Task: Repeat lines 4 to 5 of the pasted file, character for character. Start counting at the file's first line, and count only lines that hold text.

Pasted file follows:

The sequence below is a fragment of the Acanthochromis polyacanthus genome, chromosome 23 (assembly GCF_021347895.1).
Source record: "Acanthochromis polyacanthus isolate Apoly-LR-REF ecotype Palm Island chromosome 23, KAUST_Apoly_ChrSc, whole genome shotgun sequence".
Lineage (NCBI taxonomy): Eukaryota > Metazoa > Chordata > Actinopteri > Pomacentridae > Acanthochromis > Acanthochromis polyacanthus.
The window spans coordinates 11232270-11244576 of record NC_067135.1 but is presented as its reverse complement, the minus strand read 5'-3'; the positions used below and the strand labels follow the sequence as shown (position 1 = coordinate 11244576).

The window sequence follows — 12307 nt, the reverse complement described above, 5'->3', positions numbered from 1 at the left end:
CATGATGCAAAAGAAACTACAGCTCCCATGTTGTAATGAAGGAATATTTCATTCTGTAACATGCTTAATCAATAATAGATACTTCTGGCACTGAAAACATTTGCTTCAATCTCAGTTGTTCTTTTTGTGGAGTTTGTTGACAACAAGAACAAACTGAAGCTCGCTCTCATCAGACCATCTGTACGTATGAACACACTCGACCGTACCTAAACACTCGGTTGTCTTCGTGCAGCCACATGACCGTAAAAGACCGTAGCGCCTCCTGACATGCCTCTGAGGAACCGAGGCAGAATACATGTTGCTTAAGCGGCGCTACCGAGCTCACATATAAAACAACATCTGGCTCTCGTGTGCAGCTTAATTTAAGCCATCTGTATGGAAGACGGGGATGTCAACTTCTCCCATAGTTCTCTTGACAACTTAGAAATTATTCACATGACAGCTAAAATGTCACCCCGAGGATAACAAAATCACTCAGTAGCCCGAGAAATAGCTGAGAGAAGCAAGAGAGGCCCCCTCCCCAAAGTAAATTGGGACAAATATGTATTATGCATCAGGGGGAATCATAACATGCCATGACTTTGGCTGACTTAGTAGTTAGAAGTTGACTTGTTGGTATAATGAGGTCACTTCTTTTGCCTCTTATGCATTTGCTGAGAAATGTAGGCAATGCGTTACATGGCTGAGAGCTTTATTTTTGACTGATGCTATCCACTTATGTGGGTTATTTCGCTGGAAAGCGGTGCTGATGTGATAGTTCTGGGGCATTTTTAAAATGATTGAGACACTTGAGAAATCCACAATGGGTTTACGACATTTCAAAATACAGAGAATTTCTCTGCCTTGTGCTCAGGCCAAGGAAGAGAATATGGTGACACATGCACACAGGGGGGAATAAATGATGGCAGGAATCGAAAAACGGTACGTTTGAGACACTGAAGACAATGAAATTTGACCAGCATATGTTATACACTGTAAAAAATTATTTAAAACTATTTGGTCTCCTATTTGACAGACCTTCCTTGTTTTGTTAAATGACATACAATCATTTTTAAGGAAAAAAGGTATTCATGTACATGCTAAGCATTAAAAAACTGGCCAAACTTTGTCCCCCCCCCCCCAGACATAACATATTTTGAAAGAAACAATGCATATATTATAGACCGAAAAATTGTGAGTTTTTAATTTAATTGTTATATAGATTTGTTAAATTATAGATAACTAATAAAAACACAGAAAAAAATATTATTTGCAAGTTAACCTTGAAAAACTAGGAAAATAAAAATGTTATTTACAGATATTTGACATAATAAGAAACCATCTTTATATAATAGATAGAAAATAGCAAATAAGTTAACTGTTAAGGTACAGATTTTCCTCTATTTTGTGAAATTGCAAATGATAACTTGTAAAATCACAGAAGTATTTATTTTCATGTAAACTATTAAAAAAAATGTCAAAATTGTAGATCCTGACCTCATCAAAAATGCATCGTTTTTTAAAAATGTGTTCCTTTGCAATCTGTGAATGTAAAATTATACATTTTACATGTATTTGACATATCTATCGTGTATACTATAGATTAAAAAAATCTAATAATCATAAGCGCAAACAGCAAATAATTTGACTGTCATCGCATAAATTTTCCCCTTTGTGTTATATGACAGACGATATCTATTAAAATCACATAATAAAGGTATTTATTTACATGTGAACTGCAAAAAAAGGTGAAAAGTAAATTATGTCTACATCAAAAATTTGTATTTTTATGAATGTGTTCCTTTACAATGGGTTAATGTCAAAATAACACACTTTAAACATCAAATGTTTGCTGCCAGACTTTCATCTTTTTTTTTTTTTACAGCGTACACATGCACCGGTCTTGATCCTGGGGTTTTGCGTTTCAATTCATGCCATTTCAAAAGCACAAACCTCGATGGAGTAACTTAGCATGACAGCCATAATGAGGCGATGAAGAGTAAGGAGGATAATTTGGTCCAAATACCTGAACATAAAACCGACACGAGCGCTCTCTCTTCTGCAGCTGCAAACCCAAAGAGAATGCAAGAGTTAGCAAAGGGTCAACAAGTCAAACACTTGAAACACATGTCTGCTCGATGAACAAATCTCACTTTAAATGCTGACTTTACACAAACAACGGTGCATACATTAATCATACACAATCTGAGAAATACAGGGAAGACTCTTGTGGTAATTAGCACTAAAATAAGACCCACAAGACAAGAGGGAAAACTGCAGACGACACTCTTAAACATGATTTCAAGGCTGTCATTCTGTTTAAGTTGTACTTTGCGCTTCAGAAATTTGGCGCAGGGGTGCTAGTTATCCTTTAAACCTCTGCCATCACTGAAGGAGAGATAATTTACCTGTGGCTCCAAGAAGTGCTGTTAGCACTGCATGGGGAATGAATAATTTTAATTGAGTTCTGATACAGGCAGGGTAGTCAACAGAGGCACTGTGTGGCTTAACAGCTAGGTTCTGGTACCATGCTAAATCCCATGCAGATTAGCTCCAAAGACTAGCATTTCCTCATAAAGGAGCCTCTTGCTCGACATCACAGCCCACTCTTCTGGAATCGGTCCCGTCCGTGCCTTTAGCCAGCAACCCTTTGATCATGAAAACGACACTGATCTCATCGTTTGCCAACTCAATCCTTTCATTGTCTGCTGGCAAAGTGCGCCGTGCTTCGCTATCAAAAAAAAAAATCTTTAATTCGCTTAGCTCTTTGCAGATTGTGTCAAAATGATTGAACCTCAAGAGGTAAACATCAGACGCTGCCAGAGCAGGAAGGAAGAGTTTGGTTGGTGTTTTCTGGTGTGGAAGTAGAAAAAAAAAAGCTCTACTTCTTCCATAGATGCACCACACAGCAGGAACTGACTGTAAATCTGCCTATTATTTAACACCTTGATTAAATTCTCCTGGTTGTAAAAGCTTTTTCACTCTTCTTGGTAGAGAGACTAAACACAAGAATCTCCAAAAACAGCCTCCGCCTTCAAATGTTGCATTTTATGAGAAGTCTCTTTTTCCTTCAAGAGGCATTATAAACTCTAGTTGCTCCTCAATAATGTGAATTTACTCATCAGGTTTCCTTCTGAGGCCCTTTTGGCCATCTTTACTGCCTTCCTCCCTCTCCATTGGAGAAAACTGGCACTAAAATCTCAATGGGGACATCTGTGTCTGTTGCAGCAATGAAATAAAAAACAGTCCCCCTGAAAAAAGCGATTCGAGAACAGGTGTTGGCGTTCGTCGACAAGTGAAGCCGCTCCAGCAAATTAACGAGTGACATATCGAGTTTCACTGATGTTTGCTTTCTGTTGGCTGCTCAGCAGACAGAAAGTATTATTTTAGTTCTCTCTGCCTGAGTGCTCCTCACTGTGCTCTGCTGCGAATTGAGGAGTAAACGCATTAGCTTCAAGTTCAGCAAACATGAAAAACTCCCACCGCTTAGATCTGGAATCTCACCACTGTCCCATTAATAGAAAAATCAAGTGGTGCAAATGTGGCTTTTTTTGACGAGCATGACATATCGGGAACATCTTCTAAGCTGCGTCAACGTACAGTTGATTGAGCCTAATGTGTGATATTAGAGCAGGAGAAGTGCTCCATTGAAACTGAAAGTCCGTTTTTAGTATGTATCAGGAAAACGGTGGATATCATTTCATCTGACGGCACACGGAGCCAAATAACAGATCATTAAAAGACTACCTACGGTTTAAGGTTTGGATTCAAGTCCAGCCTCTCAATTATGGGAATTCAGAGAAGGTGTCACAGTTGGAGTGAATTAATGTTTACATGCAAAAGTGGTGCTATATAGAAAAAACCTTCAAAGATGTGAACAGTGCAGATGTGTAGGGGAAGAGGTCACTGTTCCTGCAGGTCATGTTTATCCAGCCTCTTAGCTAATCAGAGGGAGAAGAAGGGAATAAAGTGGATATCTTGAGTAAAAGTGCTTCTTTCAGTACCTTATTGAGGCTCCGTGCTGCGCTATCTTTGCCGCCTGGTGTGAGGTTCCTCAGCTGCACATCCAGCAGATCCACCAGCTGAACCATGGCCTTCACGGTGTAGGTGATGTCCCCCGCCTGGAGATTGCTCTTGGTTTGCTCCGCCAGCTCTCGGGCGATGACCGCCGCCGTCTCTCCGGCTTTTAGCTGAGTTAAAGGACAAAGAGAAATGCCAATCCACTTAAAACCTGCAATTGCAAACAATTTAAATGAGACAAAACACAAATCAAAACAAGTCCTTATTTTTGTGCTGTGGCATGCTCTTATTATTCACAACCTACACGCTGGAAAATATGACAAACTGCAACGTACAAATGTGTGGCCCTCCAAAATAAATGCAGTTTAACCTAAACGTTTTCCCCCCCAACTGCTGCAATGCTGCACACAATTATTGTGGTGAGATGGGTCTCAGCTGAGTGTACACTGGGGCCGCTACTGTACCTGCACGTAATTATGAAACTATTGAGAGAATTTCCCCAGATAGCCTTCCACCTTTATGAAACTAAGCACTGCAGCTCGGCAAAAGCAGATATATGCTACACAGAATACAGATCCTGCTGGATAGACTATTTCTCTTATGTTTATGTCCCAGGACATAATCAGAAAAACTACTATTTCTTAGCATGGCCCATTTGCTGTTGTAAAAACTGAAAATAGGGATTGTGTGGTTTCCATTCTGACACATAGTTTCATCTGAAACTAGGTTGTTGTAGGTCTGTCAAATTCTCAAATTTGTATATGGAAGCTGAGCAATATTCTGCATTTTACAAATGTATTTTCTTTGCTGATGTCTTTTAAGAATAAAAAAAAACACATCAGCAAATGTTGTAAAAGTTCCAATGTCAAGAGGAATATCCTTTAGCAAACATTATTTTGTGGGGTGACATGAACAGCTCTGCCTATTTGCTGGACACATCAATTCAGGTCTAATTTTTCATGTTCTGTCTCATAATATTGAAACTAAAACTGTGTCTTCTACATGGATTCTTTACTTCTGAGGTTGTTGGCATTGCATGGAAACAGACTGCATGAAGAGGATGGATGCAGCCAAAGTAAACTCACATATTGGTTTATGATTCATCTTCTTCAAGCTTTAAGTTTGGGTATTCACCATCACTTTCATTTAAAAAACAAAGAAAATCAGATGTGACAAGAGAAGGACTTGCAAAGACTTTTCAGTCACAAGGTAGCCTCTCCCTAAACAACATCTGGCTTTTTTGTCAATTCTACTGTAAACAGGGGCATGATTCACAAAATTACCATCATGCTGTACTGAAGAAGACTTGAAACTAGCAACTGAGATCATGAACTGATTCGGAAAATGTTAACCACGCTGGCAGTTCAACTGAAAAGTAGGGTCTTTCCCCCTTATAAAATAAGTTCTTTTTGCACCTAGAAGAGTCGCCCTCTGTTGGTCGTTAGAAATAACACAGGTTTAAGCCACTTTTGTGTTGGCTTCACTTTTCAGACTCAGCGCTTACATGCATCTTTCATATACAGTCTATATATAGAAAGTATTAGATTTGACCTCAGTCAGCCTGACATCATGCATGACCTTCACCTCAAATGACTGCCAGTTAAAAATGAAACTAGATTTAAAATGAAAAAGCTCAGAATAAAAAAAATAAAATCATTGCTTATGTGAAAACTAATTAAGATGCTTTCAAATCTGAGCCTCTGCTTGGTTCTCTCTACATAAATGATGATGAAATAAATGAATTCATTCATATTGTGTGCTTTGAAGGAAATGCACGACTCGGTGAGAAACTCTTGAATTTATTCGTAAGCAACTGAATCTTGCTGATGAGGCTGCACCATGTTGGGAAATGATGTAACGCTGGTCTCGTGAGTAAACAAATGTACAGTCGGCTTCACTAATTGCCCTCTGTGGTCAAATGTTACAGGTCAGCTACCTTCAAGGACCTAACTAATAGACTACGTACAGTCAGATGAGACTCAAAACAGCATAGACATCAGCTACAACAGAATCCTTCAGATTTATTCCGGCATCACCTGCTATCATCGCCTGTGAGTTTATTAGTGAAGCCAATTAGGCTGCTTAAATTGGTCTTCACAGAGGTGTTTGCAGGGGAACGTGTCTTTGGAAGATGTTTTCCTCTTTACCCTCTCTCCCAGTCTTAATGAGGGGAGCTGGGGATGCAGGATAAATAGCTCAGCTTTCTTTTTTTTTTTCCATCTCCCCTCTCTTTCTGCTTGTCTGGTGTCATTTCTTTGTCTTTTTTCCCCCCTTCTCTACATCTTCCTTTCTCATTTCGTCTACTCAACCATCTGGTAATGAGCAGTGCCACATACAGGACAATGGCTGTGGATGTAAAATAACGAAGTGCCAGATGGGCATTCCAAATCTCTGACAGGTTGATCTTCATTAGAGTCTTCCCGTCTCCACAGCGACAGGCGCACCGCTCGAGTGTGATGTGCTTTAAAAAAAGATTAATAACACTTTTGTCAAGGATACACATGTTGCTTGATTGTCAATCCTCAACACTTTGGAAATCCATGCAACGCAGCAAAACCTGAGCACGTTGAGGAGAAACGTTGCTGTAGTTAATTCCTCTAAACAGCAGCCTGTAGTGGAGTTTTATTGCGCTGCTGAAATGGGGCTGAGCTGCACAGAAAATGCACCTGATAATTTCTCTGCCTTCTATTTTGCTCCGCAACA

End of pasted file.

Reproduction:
The window spans coordinates 11232270-11244576 of record NC_067135.1 but is presented as its reverse complement, the minus strand read 5'-3'; the positions used below and the strand labels follow the sequence as shown (position 1 = coordinate 11244576).

The window sequence follows — 12307 nt, the reverse complement described above, 5'->3', positions numbered from 1 at the left end: